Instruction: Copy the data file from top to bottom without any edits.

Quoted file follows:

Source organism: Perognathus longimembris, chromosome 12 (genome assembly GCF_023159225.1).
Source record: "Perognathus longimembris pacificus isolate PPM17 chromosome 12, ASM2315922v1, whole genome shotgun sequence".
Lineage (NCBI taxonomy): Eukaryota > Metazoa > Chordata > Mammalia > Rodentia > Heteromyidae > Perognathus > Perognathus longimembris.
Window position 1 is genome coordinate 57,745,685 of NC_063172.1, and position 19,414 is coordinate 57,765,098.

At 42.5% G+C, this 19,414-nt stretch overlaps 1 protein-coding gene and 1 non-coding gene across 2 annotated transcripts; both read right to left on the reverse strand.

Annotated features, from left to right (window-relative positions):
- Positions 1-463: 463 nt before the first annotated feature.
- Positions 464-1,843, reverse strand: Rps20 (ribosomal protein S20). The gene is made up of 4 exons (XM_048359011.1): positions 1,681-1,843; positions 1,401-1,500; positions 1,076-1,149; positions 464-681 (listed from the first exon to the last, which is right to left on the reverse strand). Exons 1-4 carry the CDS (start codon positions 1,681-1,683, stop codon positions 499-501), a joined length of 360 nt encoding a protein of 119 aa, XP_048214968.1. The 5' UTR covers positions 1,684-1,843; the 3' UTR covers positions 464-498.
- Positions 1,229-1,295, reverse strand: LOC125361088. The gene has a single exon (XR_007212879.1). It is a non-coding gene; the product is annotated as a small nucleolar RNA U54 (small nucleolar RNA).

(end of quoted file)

Source organism: Perognathus longimembris, chromosome 12 (genome assembly GCF_023159225.1).
Source record: "Perognathus longimembris pacificus isolate PPM17 chromosome 12, ASM2315922v1, whole genome shotgun sequence".
Lineage (NCBI taxonomy): Eukaryota > Metazoa > Chordata > Mammalia > Rodentia > Heteromyidae > Perognathus > Perognathus longimembris.
Window position 1 is genome coordinate 57,745,685 of NC_063172.1, and position 19,414 is coordinate 57,765,098.

At 42.5% G+C, this 19,414-nt stretch overlaps 1 protein-coding gene and 1 non-coding gene across 2 annotated transcripts; both read right to left on the reverse strand.

Annotated features, from left to right (window-relative positions):
- Positions 1-463: 463 nt before the first annotated feature.
- Positions 464-1,843, reverse strand: Rps20 (ribosomal protein S20). The gene is made up of 4 exons (XM_048359011.1): positions 1,681-1,843; positions 1,401-1,500; positions 1,076-1,149; positions 464-681 (listed from the first exon to the last, which is right to left on the reverse strand). Exons 1-4 carry the CDS (start codon positions 1,681-1,683, stop codon positions 499-501), a joined length of 360 nt encoding a protein of 119 aa, XP_048214968.1. The 5' UTR covers positions 1,684-1,843; the 3' UTR covers positions 464-498.
- Positions 1,229-1,295, reverse strand: LOC125361088. The gene has a single exon (XR_007212879.1). It is a non-coding gene; the product is annotated as a small nucleolar RNA U54 (small nucleolar RNA).